Mike Figgis

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Mike Figgis
Mike Figgis - Deloitte Ignite 2011 (2).jpg
Figgis at the 2011 Deloitte Ignite
Born Michael Figgis
(1948-02-28) 28 February 1948 (age 66)
Carlisle, Cumberland, England
Occupation Film director, screenwriter, composer
Years active 1984–present

Michael "Mike" Figgis (born 28 February 1948) is an English film director, screenwriter, and composer.[1]

Early life[edit]

Figgis was born in Carlisle, Cumberland, and grew up in Nairobi, Kenya until he was 8. The rest of his childhood was spent in Newcastle upon Tyne.[2]

Career[edit]

Figgis's early interest was in music and he played keyboards for Bryan Ferry's first band. In 1983 he directed a theatre play, produced in Theatre Gerard-Philipe (Saint-Denis, Paris, France). This play performed with great success at Festival de Grenada and in Theater der Welt (Munich, Germany).

After working in theatre (he was a musician and performer in the experimental group People Show)[1] he made his feature film debut with the low budget Stormy Monday in 1988. The film earned him attention as a director who could get interesting performances from established Hollywood actors. He initially made a splash in America in the 1990s with the gritty thriller Internal Affairs that helped to revive the career of Richard Gere. His next Hollywood feature, Mr. Jones, was misunderstood by the studio, who attempted to market the downbeat story as a feelgood movie, resulting in a box office flop. Figgis poured his disenchantment with the film industry into Leaving Las Vegas, creating star turns for Nicolas Cage and Elisabeth Shue, which earned Figgis Academy Award nominations for Best Directing and Best Screenplay. He followed this up with the romantic drama One Night Stand, starring Wesley Snipes and Nastassja Kinski, but the movie received a poor response from critics and was a commercial failure. His most ambitious film to date is the low-budget film The Loss of Sexual Innocence, a loosely based autobiographical movie of the director himself.

Forays into digital video technology led him to conceive of and direct Timecode, which took advantage of the technology to create an ensemble film shot simultaneously with four cameras all in one take and also presented simultaneously and uncut, dividing the screen into four-quarters. Since then, his work output has almost exclusively been on the cutting edge of creative digital filmmaking, with the exception of star-laden Cold Creek Manor.[1] He returned to the Timecode quad-screen approach for his section of Ten Minutes Older, but has also worked on documentary pieces including a segment of The Blues (called Red, White, and Blues) and a short piece on flamenco. His curiosity with the cinematic use of time has led him to cite Robert Enrico's 1962 film version of An Occurrence at Owl Creek Bridge as an influential film for him. Figgis has a well-documented love-hate relationship with the Hollywood system which leads him to often be an outspoken critic of the system while also despairing the lack of a better alternative, in his mind, at the moment. At an appearance at Camerimage in 2005, he expressed the view that filmmaking had become "boring and perhaps need[ed] to become even worse before anything better can emerge" successfully at least in reaction.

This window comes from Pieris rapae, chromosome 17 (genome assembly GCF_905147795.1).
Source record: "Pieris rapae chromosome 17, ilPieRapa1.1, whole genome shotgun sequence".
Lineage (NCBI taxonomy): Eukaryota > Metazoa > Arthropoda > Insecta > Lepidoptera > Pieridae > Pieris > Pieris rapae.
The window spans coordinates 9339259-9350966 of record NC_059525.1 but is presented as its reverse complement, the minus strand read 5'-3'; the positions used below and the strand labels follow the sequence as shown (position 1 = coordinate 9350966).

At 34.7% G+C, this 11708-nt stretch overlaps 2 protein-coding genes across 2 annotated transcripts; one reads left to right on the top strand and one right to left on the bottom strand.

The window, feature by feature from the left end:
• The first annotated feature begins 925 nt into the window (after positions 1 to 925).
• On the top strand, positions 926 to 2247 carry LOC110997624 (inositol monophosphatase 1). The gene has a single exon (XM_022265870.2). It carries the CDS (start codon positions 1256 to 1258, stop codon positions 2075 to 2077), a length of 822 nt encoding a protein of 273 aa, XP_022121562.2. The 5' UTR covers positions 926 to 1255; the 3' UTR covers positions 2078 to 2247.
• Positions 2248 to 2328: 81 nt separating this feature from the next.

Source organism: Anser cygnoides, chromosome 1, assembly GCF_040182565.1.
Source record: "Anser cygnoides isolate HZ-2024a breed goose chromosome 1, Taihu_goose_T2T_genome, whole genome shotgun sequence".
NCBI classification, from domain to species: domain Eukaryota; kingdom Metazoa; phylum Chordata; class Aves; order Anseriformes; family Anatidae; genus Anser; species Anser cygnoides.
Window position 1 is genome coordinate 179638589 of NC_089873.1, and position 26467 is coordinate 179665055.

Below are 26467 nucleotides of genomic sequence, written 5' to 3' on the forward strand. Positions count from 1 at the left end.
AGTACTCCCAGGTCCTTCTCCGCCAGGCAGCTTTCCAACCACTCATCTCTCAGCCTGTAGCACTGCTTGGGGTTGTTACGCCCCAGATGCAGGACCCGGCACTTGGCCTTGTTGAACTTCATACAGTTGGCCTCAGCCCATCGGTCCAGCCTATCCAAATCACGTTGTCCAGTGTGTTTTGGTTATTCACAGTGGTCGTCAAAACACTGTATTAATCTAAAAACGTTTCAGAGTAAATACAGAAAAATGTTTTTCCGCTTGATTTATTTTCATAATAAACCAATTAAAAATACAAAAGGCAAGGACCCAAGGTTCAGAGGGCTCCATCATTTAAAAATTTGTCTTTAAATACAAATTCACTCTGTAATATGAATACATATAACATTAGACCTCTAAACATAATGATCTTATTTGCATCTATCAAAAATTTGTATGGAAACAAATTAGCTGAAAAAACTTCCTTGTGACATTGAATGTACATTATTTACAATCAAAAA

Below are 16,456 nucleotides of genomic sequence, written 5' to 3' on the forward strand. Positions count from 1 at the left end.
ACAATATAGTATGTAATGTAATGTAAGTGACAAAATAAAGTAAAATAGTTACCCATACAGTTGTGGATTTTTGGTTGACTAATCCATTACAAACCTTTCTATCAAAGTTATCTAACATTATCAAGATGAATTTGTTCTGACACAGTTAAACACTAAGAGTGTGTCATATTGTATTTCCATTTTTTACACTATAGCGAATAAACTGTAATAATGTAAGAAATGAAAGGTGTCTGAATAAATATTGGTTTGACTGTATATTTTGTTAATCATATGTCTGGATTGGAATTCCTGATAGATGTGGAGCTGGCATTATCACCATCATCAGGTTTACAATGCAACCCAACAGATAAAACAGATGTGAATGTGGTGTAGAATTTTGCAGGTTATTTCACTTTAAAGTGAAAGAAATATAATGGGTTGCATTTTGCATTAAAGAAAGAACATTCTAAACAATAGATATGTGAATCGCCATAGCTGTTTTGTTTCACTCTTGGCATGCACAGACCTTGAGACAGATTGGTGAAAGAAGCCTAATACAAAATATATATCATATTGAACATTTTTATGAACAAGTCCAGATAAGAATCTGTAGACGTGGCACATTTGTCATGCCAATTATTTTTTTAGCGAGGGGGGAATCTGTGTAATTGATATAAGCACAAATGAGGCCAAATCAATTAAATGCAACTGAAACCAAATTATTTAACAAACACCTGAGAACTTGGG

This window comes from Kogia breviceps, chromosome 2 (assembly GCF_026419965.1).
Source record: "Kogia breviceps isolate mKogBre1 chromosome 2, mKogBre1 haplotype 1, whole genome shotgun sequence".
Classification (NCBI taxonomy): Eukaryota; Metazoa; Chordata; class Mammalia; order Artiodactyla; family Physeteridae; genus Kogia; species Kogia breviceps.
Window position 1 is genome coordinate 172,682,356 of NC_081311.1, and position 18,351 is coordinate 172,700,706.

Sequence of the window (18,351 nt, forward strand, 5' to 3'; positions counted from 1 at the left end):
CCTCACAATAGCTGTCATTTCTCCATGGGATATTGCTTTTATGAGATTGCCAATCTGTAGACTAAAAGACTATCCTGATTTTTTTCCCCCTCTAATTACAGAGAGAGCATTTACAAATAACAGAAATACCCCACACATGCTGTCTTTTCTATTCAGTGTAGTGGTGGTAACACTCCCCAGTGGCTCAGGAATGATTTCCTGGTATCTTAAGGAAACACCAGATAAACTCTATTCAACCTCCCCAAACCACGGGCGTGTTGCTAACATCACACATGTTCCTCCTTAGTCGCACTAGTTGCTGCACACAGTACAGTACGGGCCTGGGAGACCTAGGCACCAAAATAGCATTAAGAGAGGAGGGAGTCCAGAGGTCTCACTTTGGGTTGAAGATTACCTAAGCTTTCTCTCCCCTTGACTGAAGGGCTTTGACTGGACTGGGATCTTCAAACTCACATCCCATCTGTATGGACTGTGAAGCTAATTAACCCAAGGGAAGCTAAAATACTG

He was the founding patron of the independent filmmakers online community Shooting People. At one of their events in 2005 he said that filmmaking with a small digital camera made the experience more like painting or novel writing than the movie industry. His fascination with camera technology has also led him to create a camera stabilisation rig for smaller video cameras, called the Fig Rig which places the camera on a platform held within a steering wheel-like system and has since been released by Manfrotto Group.[3]

In 2007, Figgis shot his newest feature Love Live Long set between Istanbul and Bratislava on the infamous Gumball 3000 Rally, starring Sophie Winkleman and Daniel Lapaine.

Figgis, since 2008, has been professor of film studies at the European Graduate School in Saas-Fee, Switzerland, where he conducts intensive summer seminars.[1] In 2008, he was called upon by Transport for London to help shoot a PIF entitled A Little Thought From Each of Us, A Big Difference For Everyone, encouraging more considerate behaviour on London's public transport systems, which was then shown in London cinemas. The ad comprised the screen split into four sections, each section showing one of four scenarios all on the same double-decker bus. At the end of the ad, the friction-creating scenarios were resolved and the ad ended on "A little thought from each of us. A big difference for everyone."

To promote a new camera phone, Sony Ericsson commissioned Mike Figgis to create Life Captured, a short film made out of mobile phone snapshots taken by 14 people from Europe, the Middle East, and Africa, who were selected to submit a series of photos after winning the global competition.[4]

Personal life[edit]

For several years, he had a relationship with the actress Saffron Burrows and cast her in several films. He is the cousin of Irish filmmakers Jonathan Figgis and Jason Figgis, who run the award-winning film production company October Eleven Pictures. His sons, Arlen and Louis Figgis, have followed their father into the film industry: Arlen as an editor and Louis as a producer.

Filmography[edit]

Bibliography[edit]

  • Mike Figgis: Collected Screenplays 1 – Stormy Monday, Liebestraum, Leaving Las Vegas (2002)
  • Digital Filmmaking (2007)

References[edit]

External links[edit]